Xavier University, a small catholic school in the heart of New Orleans, created a pre-med program on campus that has consistently produced more black medical school students than any other college in the U.S. How the school achieved this despite the its small size and the setbacks historically black colleges & universities have faced in recent years is the subject of a new story in New York Times Magazine.
One main reason is the school’s recently retired former president, Norman Francis. While only a couple of year’s into his job, a report came across his desk. It was an alarming accounting of the nation’s medical students, and it found that the already tiny number of black students attending medical school was dropping.
It was the 1970s, at the tail end of the civil rights movement. Francis, a black man in his early 40s back then, the son of a hotel bellhop, had pushed past racist gatekeepers when he became the first black student to be admitted to Loyola University’s law school in 1952.
Francis believed he was in a unique position to address the absence of black doctors. At the time, Xavier served a nearly all-black student body of just over 1,300. And most of Xavier’s science department was housed in an old donated Army building with no air-conditioning a loud heater (think “always too hot” or “always too cold”). But the science program had always been strong, and it began producing its first medical-school students not long after the university was founded in 1925.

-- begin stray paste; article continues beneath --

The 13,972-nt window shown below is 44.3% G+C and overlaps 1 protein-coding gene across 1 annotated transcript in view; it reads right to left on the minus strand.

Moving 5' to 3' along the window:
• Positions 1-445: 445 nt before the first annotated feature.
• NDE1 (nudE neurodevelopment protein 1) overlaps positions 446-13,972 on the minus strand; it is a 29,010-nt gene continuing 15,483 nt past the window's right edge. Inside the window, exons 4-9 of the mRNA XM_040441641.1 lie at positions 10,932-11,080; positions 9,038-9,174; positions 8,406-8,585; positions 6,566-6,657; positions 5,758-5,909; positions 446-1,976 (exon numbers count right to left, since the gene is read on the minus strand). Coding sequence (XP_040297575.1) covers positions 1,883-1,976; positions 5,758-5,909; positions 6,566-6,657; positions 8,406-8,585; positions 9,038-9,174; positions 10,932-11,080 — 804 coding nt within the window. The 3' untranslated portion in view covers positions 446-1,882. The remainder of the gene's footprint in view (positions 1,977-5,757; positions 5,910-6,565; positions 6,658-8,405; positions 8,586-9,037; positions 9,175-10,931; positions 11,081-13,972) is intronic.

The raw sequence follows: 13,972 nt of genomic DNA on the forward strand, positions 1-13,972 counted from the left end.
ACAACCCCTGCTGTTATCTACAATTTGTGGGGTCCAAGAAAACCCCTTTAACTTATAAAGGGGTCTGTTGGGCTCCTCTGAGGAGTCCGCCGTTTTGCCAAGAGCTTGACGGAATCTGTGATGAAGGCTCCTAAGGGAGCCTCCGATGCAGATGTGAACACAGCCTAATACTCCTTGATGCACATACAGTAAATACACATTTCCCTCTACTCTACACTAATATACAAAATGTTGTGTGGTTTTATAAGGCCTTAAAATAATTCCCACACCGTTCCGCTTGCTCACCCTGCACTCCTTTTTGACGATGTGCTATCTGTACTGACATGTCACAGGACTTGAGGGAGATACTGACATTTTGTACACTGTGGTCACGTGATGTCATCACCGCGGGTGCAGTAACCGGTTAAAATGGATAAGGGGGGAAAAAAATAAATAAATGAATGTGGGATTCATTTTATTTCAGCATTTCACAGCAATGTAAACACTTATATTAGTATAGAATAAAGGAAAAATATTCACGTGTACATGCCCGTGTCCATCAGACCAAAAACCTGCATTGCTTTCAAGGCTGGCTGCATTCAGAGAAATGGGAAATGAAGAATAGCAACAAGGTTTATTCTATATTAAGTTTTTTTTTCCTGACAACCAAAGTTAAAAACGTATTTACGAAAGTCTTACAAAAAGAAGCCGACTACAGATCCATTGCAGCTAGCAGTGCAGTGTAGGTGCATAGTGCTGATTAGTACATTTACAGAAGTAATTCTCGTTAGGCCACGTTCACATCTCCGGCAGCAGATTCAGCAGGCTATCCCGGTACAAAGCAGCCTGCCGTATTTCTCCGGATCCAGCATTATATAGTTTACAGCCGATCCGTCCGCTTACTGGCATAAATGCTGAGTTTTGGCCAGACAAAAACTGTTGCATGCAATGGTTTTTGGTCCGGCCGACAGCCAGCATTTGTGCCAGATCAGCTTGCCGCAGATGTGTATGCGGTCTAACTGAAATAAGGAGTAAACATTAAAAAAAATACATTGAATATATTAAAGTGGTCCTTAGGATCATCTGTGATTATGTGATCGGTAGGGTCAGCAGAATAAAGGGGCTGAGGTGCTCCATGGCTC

Today, Xavier’s campus boasts around 3,000 students and consistently produces more black students who apply to and then graduate from medical school than any other institution in the country. More than big state schools like Michigan or Florida. More than elite ivy league schools like Harvard and Yale. Xavier is also first in the nation in graduating black students with bachelor’s degrees in biology and physics. It is among the top…